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Getting by with a little help from her friends

[photo]
Tania Saleh performing.

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August 16, 2014—

Talented Lebanese singer and LAU alumna, Tania Saleh, has given her audience three albums. When it came time to giving them a fourth, she asked her audience for help in order to catapult her new work, Shwayet Souwar (A Few Images). Saleh launching a crowd funding campaign on Zoomaal.com, where fans and supporters were able to contribute to the new album release. In exchange for their financial contributions, supporters received various combinations of CDs, T-shirts, concert tickets and even the possibility of backstage passes if their contributions were high enough. Independent Arab musicians operate in a structural vacuum due the lack of a real music industry. As a result, Saleh’s supporters will come away with not only these gifts, but also the satisfaction of having contributed to the success of an independent Lebanese musician.

After an intense sharing campaign on social media and by word of the mouth, Saleh’s campaign was a heartwarming success, even surpassing it’s original financial goal. “It’s a wonderful feeling. Some people continued contributing to my campaign even after we had reached the goal set on Zoomaal. There is a pleasure in supporting something you love. I feel that all those people who contributed to my campaign could be my friends,” said Saleh.

According to her, Shwayet Souwar is more mature and universal than her last album and is a message about a woman’s feelings.  “A woman in this part of the world is hard working, full of hope and positive energy. This is the time when we need romanticism the most because we are going crazy with violence and hatred and division. The album makes us go back to our humanity and emotions, and why not in the middle of all this ugliness? It’s a small part of my duty as a musician to be able to portray a positive image of who we are.”

Shwayet Souwar is the result of an elaborate collaboration between Saleh and Norwegian co-producer, Erik Hillestad, with outstanding guest musicians from both Lebanon and Norway making appearances. In addition to all these international influences, an entirely different continent, South America, inspired the album.  “South America is booming in every sense, music, art, film! We have to be part of it because there is a large Lebanese community there and we have to talk to them,” she says. The album clearly shows her love for Brazilian music. It’s a departure from her usual folk and alternative rock sound and a journey into Bossa Nova. As part of her attempt to reach out to the Lebanese community in Brazil (which some estimate to number up to 13 million people) Saleh has also translated the lyrics into English and into Portuguese.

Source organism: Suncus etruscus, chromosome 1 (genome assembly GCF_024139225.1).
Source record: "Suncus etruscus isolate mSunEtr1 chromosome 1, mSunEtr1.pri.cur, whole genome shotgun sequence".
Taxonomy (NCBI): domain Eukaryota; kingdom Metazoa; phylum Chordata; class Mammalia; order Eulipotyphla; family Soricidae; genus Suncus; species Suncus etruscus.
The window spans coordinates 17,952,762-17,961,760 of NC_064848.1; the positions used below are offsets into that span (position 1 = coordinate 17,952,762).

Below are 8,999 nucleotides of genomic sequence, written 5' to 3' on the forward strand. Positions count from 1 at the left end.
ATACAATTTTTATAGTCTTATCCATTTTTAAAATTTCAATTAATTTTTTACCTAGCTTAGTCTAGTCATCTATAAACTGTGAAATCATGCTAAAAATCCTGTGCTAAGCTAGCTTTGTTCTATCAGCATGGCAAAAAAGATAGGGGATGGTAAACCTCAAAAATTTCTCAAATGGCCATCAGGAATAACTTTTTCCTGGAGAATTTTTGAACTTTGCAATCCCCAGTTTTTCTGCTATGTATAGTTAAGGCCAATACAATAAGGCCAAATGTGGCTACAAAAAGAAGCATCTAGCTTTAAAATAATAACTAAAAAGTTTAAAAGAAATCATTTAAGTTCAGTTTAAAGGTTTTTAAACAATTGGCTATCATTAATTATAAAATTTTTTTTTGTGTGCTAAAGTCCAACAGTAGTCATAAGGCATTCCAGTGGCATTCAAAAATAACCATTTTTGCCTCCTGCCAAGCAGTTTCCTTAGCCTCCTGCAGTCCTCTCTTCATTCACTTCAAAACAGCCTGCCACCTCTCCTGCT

After 21 years of doing music alongside her full time day jobs, Saleh has now quit work to pursue her music career entirely. “I reached a place where I wasn’t giving my best to either my music or my job, so I decided to take the risk”. Considering her achievements, Saleh has every right. Besides her own compositions, she has made a name for herself singing in productions with Ziad Al-Rahabini, Nadine Labaki, Toufic Farroukh, Charbel Rouhana as well as at renowned venues such as The Byblos International Festival, The Opera House and Al Genaina Theater in Cairo, The National Theater of Doha, The Roxy (Los Angeles) and the Arlington World Music Festival (Washington, D.C.).

“I’m doing everything with no manager or agent or masseur,” jokes Saleh, mother of two, half seriously. Indeed, Saleh has even done the illustrations on her album, thanks to her training as an artist at LAU and in Paris. She is hoping that audiences will give in the same way that she has been giving all of her talents. “I’m giving myself a year of doing music full time, it’s a risk, but there’s no other way.”


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